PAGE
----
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Methylene blue in combination with sunlight as a low cost and effective disinfection method for coronavirus-contaminated PPE

      Highlights

      • Methylene blue exposed to sunlight inactivates MHV virus in solution.
      • Methylene blue exposed to sunlight inactivates MHV on mask materials in less than 5 minutes..
      • Genetic damage suggests applicability of this decontamination method to other viruses.

      Abstract

      Using the Murine Hepatitis Virus (MHV) A59 coronavirus as a SARS-CoV-2 animal surrogate, we validated that methylene blue (MB) in combination with sunlight exposure is a robust, fast, and low-cost decontamination method for PPE that should be added to the toolbox of practical pandemic preparedness.

      Key Words

      Introduction

      COVID-19 has not only highlighted the unpreparedness of the world to handle a global pandemic, but it has also unmasked the inequity of resources available.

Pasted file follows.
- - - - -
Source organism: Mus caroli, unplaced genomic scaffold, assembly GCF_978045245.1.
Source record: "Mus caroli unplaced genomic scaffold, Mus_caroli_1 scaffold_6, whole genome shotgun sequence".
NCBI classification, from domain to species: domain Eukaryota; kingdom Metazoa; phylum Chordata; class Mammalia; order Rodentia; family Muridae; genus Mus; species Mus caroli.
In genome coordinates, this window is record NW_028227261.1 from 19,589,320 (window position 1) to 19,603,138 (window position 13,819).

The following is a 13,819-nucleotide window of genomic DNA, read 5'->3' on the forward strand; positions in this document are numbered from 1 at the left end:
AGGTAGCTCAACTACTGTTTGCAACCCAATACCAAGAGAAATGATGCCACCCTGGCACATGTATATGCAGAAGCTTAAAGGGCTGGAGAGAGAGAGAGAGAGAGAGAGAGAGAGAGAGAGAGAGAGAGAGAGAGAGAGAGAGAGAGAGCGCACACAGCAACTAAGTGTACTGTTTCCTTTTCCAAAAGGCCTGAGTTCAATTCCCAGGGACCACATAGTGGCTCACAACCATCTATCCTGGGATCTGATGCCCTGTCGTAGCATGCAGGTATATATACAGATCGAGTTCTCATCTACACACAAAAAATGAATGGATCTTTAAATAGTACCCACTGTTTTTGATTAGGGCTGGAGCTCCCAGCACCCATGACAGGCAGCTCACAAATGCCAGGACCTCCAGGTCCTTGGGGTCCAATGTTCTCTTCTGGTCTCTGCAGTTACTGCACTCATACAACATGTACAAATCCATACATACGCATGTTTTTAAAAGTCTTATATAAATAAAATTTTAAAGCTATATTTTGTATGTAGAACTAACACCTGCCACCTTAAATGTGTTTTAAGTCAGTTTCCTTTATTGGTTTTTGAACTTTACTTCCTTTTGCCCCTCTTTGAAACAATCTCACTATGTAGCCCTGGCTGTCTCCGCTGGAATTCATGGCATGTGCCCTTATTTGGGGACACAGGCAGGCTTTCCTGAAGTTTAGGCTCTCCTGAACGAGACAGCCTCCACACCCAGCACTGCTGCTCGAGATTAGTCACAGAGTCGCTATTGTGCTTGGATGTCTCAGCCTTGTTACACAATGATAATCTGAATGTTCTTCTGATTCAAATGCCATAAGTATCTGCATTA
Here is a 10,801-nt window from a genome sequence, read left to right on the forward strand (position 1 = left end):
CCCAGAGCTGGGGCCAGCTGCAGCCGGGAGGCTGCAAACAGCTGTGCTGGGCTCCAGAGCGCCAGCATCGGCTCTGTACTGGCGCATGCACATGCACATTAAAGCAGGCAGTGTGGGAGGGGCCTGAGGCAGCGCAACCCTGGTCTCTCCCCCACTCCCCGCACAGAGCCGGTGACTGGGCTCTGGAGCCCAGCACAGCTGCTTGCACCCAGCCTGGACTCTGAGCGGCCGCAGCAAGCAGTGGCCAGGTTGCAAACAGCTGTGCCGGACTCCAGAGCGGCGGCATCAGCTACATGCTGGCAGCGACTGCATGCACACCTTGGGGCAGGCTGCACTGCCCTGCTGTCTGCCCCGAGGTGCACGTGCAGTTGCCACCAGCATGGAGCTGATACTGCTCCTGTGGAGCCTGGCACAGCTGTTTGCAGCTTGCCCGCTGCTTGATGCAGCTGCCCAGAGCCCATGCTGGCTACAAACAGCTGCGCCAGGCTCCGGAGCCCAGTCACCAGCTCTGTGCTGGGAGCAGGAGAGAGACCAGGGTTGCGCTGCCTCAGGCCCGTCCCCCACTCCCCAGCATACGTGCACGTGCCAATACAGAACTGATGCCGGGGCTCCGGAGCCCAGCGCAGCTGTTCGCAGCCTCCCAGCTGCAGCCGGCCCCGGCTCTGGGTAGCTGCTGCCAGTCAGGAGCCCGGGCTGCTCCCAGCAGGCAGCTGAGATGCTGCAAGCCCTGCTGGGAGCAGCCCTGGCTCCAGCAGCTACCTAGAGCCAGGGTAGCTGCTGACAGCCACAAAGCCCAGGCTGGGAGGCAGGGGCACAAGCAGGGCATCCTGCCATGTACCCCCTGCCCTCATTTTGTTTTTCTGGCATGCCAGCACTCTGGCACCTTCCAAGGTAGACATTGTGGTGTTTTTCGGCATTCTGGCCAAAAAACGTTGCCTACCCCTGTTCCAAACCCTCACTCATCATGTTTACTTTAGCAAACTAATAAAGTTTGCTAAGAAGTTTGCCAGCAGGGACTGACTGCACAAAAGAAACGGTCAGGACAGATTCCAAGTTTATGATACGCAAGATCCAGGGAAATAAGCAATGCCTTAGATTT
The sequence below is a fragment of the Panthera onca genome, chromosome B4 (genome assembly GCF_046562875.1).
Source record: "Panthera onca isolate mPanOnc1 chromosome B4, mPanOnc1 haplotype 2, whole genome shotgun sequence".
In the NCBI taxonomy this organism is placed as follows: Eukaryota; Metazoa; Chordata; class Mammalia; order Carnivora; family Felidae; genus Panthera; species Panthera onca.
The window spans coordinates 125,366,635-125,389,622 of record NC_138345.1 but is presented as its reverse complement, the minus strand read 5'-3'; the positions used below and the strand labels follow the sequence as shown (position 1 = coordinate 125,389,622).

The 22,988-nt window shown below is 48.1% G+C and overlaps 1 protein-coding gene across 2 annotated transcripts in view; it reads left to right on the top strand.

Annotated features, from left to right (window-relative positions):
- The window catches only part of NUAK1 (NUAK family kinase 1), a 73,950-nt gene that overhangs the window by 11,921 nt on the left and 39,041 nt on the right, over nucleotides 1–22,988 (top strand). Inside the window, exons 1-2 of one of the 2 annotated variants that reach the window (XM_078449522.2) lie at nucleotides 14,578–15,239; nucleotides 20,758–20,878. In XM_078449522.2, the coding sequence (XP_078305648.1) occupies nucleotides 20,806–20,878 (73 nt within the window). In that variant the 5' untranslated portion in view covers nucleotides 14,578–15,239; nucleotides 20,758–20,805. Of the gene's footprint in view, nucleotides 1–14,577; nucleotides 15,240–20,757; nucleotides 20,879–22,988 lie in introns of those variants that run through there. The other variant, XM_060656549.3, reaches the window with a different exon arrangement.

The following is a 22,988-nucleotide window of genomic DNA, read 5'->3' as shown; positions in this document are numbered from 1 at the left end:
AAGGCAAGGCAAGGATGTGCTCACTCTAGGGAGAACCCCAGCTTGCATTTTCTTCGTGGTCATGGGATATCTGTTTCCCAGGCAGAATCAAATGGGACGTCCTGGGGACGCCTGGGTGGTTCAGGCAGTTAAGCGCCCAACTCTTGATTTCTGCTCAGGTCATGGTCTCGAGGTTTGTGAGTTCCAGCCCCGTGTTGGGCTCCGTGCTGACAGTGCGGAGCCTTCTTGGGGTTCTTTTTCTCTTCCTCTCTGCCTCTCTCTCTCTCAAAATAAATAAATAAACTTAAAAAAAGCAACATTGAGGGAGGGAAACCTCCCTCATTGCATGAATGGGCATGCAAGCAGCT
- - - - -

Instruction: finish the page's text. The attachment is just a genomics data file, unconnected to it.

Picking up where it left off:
• Burki T.
      Global shortage of personal protective equipment.
      • McMahon D.E.
      • Peters G.A.
      • Ivers L.C.
      • Freeman E.E.
      Global resource shortages during COVID-19: Bad news for low-income countries.
      • Ranney M.L.
      • Griffeth V.
      • Jha A.K.
      Critical Supply Shortages — The need for ventilators and personal protective equipment during the covid-19 pandemic.
      A major issue from the beginning of the pandemic has been the availability of personal protective equipment (PPE), including surgical masks and respirators,
      • Burki T.
      Global shortage of personal protective equipment.
      • McMahon D.E.
      • Peters G.A.
      • Ivers L.C.
      • Freeman E.E.
      Global resource shortages during COVID-19: Bad news for low-income countries.
      • Ranney M.L.
      • Griffeth V.
      • Jha A.K.
      Critical Supply Shortages — The need for ventilators and personal protective equipment during the covid-19 pandemic.
      which still remains problematic in the same areas of the world where vaccines are not readily available to the general public.
      • McMahon D.E.
      • Peters G.A.
      • Ivers L.C.
      • Freeman E.E.
      Global resource shortages during COVID-19: Bad news for low-income countries.